This wiki service has now been shut down and archived
Data Flows in Next Generation Sequencing: Replication, Durability and Metrology
This workshop was held 16 March 2011 at the e-Science Institute, Edinburgh, as part of the e-SI mini-theme Genomic and Environmental Science Data Flows. The event was organized by Dr. Ruth McNally, Dr. Adrian Mackenzie and Jennifer Tomomitsu, ESRC Cesagen, in association with the eSI Thematic Programme.
Making and using genomics data through Next Generation Sequencing (NGS) is a multidisciplinary enterprise that requires collaboration between domain experts and technical experts. As an innovative scientific enterprise, it entails experiments and experimental forms of actions. This workshop explored the arrangements that bring specific application areas and specific technical areas together for this e-science.
The objectives were to:
- develop an awareness of the problems, obstacles, friction points or gaps that hinder transformations or reshaping of data flows to do better e-science in NGS;
- identify practices and devices in the conduct of NGS that sustain collaborative development;
- develop an awareness of some alternative ways of thinking about data flows in genomics;
- develop alternative socio-technical models that open up new avenues for interdisciplinary collaboration on devices and practices for research with high throughput data flows.
One outcome will be maps of the trajectories of NGS data, from production through assembly, storage, analysis, visualisation, modelling and publication. We will seek to enrich the descriptions of how data are characterised at different places and in different domains, with particular reference to the qualities of replication, durability and metrology. The data flows developed in the workshop will then be validated in the broader community.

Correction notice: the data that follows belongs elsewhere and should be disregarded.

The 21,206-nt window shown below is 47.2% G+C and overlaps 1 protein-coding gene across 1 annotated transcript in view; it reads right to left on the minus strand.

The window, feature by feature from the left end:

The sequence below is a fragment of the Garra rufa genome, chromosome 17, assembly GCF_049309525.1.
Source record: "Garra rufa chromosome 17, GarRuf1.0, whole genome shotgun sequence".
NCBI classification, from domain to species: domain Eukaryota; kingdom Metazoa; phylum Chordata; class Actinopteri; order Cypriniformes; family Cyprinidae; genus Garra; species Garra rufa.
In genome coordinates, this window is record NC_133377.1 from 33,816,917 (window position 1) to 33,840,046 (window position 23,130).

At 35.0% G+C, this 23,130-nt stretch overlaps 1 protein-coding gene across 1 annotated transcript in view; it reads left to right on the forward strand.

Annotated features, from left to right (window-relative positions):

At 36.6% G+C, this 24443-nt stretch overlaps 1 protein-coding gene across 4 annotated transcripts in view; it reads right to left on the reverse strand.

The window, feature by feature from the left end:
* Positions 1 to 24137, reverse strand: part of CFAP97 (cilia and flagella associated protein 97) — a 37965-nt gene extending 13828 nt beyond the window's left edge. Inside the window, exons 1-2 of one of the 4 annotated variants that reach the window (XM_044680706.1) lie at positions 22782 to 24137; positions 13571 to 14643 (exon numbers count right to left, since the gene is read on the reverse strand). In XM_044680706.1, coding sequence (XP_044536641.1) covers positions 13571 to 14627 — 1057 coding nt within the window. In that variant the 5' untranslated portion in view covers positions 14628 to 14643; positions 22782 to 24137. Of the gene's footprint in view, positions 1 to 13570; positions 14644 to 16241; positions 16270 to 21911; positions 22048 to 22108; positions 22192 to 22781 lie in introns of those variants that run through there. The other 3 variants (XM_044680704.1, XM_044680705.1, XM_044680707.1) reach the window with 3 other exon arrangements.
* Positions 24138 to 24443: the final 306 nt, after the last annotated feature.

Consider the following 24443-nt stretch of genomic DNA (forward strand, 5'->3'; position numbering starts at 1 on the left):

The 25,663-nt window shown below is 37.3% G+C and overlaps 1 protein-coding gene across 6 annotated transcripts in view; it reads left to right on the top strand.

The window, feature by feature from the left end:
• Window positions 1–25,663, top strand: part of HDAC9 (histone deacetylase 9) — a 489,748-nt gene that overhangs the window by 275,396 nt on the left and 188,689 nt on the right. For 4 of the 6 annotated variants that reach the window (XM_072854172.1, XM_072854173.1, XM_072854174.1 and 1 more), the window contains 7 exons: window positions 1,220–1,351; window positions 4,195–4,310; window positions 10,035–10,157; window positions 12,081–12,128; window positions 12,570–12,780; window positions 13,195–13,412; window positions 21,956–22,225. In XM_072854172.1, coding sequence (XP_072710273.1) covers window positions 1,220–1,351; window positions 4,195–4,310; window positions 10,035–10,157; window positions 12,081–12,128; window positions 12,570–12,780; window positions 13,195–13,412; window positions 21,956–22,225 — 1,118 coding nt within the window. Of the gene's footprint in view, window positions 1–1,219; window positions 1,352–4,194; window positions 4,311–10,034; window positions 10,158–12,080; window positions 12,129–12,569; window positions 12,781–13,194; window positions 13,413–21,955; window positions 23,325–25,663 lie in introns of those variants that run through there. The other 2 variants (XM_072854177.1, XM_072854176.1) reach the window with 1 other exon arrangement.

|1030-1100||Registration with refreshments|
|1100-1120||Welcome and introduction||Dr. Adrian Mackenzie and Dr. Ruth McNally, ESRC Cesagen, Lancaster University|
|1120-1150||Next generation sequence data archiving in the European Nucleotide Archive||Dr. Guy Cochrane, leader of EBI European Nucleotide Archive (ENA) team|
|1150-1210||Breakout 1 - NGS data production|
|1210-1310||The arc of an experiment in GenePool||Professor Mark Blaxter, Principle Investigator at GenePool, NERC / MRC Next Generation Sequencing and Genomics Facility, Edinburgh University|
|One Terabase a run and beyond...||Dr. Matt Clark, Head of Technology Development, BBSRC Genome Analysis Centre (TGAC), Norwich|
|1400-1420||Breakout 2 - Data size, speed and cost|
|1420-1520||Genome Content Management A Tale of Small RNA||Dr. Will Spooner, Technical Director, Eagle Genomics open-source bioinformatics services for genome content management|
|Open Source NGS Annotation Pipelines in the Cloud||Professor Carole Goble, co-Director of myGrid e-Science Consortium, Manchester University|
|1520-1540||Breakout 3 - Workflows and data pipelines|
|1600-1700||The 1000 Genomes Project: A Large Data Problem||Dr. Laura Clarke, Technical Leader for 1000 Genomes Project Data Management Group, European Bioinformatics Institute|
|1000 Genomes Data Processing Pipeline||Dr. Shane McCarthy, co-developer of 1000 Genomes Project Data Processing Pipeline, Wellcome Trust Sanger Institute|
|1720-1740||Breakout 4 - Alignment, annotation and visualisation|
|1740-1810||Sharing (NGS) Data||Dr. Chris Taylor, Senior Software Engineer, European Bioinformatics Institute|
|1810-1830||Roundtable discussion of emergent issues and future work/projects/research|